Helium has many applications. It is mainly used for cooling of electromagnets in magnetic resonance imaging (MRI) or at the Large Hadron Collider (LHC), CERN’s particle accelerator. Other applications include welding, party balloons, and weather balloons.
Helium is produced by nuclear decay of uranium and thorium in the crust of the earth. 99.997 % of it has escaped into the atmosphere during periods of tectonic activity over the last four billion years. A small fraction has been trapped by impermeable layers of rock together with natural gas in concentrations up to 7 % by volume. Helium for commercial use is extracted from natural gas. The US currently provides three-fourths of the worldwide helium. Concerns have been raised that we are getting close to a world shortage of helium.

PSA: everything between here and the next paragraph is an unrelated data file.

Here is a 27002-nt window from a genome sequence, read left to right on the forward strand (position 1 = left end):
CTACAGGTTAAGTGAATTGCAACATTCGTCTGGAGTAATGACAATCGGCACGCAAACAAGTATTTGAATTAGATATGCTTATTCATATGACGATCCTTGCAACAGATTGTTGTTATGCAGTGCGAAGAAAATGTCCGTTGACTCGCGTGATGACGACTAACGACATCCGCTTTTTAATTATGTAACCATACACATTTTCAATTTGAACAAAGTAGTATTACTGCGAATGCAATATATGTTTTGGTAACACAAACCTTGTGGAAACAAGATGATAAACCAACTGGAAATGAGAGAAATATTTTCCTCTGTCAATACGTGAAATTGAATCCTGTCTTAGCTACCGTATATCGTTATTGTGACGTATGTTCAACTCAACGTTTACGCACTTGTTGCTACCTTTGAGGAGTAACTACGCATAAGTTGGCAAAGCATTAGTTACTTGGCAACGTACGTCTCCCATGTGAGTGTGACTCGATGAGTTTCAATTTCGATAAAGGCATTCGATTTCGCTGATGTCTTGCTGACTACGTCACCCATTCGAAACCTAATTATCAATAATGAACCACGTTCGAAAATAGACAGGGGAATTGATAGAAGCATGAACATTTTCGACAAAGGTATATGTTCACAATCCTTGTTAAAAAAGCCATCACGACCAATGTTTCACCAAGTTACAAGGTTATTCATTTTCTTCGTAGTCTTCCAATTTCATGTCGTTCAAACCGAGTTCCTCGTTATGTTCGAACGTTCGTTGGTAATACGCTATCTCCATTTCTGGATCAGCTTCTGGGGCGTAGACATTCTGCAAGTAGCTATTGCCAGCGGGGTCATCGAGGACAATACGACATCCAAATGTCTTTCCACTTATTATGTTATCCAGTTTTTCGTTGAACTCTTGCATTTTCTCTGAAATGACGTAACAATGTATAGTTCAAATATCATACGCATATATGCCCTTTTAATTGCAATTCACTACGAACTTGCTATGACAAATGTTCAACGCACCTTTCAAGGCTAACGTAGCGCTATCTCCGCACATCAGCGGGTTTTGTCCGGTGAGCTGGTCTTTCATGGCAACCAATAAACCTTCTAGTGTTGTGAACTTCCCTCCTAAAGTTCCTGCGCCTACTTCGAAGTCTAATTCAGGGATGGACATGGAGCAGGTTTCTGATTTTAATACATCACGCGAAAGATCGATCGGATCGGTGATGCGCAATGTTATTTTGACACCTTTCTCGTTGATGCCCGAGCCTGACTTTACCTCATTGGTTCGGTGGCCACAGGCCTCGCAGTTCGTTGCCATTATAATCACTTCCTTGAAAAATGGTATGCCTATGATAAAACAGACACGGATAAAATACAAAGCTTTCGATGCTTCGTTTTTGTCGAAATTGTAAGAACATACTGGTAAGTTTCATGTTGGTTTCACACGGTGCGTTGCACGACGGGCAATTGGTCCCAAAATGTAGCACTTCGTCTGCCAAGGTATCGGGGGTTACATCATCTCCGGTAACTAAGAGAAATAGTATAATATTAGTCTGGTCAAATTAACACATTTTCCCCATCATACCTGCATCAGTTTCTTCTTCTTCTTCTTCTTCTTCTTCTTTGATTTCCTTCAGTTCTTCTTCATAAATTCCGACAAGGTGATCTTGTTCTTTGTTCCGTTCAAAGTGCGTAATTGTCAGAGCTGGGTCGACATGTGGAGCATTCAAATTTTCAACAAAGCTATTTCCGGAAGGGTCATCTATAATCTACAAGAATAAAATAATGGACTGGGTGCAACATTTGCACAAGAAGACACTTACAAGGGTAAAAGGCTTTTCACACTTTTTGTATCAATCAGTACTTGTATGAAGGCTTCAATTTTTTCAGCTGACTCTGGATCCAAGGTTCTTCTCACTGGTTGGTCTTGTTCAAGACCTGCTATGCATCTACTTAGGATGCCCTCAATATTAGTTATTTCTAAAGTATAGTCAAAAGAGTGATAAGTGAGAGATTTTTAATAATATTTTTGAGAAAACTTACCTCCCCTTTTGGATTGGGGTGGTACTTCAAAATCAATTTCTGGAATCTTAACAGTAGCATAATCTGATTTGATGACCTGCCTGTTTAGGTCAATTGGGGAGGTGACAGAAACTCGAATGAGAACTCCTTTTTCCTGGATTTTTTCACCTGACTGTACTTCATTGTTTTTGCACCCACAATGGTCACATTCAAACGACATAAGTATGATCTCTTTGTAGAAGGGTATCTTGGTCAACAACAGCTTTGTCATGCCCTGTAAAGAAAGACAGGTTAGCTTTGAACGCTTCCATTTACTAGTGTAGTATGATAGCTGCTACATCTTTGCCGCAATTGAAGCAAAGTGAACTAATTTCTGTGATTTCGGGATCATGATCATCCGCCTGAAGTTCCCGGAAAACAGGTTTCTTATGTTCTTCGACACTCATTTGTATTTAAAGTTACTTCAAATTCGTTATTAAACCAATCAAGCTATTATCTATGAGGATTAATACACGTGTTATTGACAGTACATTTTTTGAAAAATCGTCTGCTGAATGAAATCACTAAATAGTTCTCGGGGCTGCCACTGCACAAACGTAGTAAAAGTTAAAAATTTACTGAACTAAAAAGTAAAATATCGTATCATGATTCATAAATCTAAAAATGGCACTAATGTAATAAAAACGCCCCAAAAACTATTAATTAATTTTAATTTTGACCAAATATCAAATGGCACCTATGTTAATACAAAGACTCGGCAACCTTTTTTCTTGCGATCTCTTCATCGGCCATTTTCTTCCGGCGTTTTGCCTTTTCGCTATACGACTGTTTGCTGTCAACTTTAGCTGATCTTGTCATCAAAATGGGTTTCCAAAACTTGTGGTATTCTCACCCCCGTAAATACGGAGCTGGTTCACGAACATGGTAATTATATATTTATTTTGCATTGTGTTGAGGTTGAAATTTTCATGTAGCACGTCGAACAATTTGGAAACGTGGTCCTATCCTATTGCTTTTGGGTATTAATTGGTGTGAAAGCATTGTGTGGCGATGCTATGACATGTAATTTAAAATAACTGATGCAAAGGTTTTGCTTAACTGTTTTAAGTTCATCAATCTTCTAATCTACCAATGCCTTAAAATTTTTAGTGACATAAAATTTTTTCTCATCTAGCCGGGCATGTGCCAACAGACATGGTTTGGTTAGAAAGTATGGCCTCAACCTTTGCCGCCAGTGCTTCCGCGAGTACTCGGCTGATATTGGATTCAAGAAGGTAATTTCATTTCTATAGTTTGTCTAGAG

Diveena Danabalan, Durham University, UK, and colleagues analyzed the isotopes of helium, neon, and argon from gas samples from 22 wells in the United States and Canada by mass spectroscopy to get a better understanding of how helium is produced, transported, and trapped in the Earth. They found that helium which has been built up deep underground over hundreds of millions of years is being released. The released helium dissolves in groundwater, which transports it to natural gas deposits. The scientists assume that huge new sources of helium may be in the western mountain regions of North America; reservoirs of helium which had not been anticipated.
It is not yet clear where exactly the noble gas is hiding and how to best extract it. However, the isotopic analysis method might help to detect new helium resources in other parts of the world.
- Noble gas evidence for the mechanisms creating commercial helium reservoirs,
D. Danabalan, J. G. Gluyas, C. G. Macpherson, P. H. Barry, O. Warr, J. C. Mabry, D. J. Byrne, C. J. Ballentine,
Presented at the Goldschmidt Geochemistry Conference in Prague, Czech Republic, August 16–21, 2015.